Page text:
First in the “series,” entirely by happy chance, was MAUD’S LINE, written by Margaret Verble and published in 2015, the fictionalized story of a young Cherokee girl becoming a woman in 20th Century Oklahoma. Its contemporary portrayal of a time just past hooked itself into my imagination from – hallelujah, page one – and delivered me directly to book two.

Which – I assume you’re taking notes – was LAKOTA WOMAN, by Mary Crow Dog and Richard Erdoes, published in 1990, and not fictionalized at all. The author was active and instrumental in the Bureau of Land Management and American Indian Movements of the 1970s and 80s with Russell Means, Dennis Banks, so many others, and her gritty recounting of all the seemingly unrightable wrongs that have altered The People’s reality since the White Guys got here burned itself into my consciousness, not to put too fine a point on it.

So when both a friend and an esteemed nephew recommended Annie Proulx’s BARKSKINS within hours of each other it was clear that lil’ Ms. Serendipity had dropped in again and placed a shiny object in my path. Off the top, let me quickly address a few negative comments I’ve seen: that perhaps Ms. Proulx’s focus is…unevenly focused…that she hammers, that she commits “stylistic infelicities.” Yes, I caught all of that, recognized it, owned it and read on. The scope of the story is so expansive, so unexpectedly gripping, that the combined weight of all the odd little imperfections adds up to less than that of a feather – notable by virtue of existence, but in the end taking nothing from the whole.

Annie Proulx, author of THE SHIPPING NEWS, for which she won a Pulitzer in 1994; BROKEBACK MOUNTAIN, for which she won the prize called “We’re turning your book into a movie;” along with at least a baker’s dozen more titles, has at 80 years of age turned out an epic about trees, of all things, that kept me absorbed from first page to last. Aside from her colossally amazing book, I love that she’s even older than I am, has been described as “sassy,” and knows how to write like a mutha.

Annie takes us from 1693, starting with the French in what became Canada, to 2013 in what is still Canada – with side trips to London, New Zealand, what we now know as the continental United States, and points everywhere around the globe, the entire saga stemming from one family line and diverging throughout multiple others, from the French, to The People, to the Dutch, et.al. And the wonder is that she makes us care about the majority of those characters, even though we sense they are soon to be swept from the stage to make room for succeeding generations, each more fascinating than the last.

I like big books and I cannot lie, and at more than 700 pages BARKSKINS was too short. Annie Proulx knows how to put us at the scene of the tale with a lovely economy of language; how to scatter engaging and/or redeeming characters into all parts of the story, avoiding what could have become a tedious litany; how to illuminate dilemmas that we would downplay if left on our own. If that shedding of light is “hammering,” we’re clearly in need of a butt-load more of it – the denuding of nearly all this planet’s original forests is but one ongoing dilemma of many.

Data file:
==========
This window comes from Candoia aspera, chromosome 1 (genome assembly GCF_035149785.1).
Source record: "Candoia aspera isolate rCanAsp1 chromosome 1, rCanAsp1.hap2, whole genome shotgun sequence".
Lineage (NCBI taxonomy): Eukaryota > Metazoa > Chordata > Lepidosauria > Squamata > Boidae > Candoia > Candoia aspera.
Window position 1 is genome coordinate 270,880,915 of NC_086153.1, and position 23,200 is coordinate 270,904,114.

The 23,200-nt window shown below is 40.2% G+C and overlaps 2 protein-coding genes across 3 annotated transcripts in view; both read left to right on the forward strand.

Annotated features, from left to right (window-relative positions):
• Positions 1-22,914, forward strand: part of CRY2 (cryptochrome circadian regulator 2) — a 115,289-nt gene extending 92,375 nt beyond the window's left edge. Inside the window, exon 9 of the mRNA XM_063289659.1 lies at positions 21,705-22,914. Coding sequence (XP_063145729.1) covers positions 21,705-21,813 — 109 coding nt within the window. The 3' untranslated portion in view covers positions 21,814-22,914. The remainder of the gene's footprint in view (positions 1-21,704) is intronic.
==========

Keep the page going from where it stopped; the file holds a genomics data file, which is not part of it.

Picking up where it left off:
BARKSKINS indelibly lays out the sins of the past and their consequences for humanity while also serving up reasons for hope, that essential tool of survival. Hang onto it, you future humans, and may it save your hide since most of your forebears have never carried, nor do they (we) carry, their (our) fair share of responsibility for what your present might look like.

As William T. Vollmann wrote in his New York Times book review:

“Now our own world is likewise fading, thanks to climate change. The root cause of our self-impoverishment is thoughtfully teased out in BARKSKINS, whose best line may well be this: ‘My life has ever been dedicated to the removal of the forest for the good of men.'”  – June 17, 2016

***It’s summer re-run time and this is a piece that was published in another forum a couple of years ago.

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Winnowing the Chaff

It Takes Two.

twinning with the Eichmans

Vox Populi

A Public Sphere for Poetry, Politics, and Nature

Life with an Illness

Sharing my chronic illness journey, while helping others. I spread awareness, love, and positivity along the way!♡

r a r a s a u r

frightfully wondrous things happen here.

FranklyWrite

Live Life and Practice Writing

Social Justice For All

Working towards global equity and equality

Drinking Tips for Teens

Creative humour, satire and other bad ideas by Ross Murray, an author living in the Eastern Townships of Quebec, Canada. Is it truth or fiction? Only his hairdresser knows for sure.

john pavlovitz

Stuff That Needs To Be Said

Drifting Through

Welcome to the inner workings of my mind

KenRobert.com

random thoughts and scattered poems

Margaret and Helen

Best Friends for Sixty Years and Counting...

The WordPress.com Blog

The latest news on WordPress.com and the WordPress community.

Musings of a Penpusher

A Taurean suffering from cacoethes scribendi - an incurable itch to write.

Ned's Blog

Humor at the Speed of Life

Funnier In Writing

A Humor Blog for Horrible People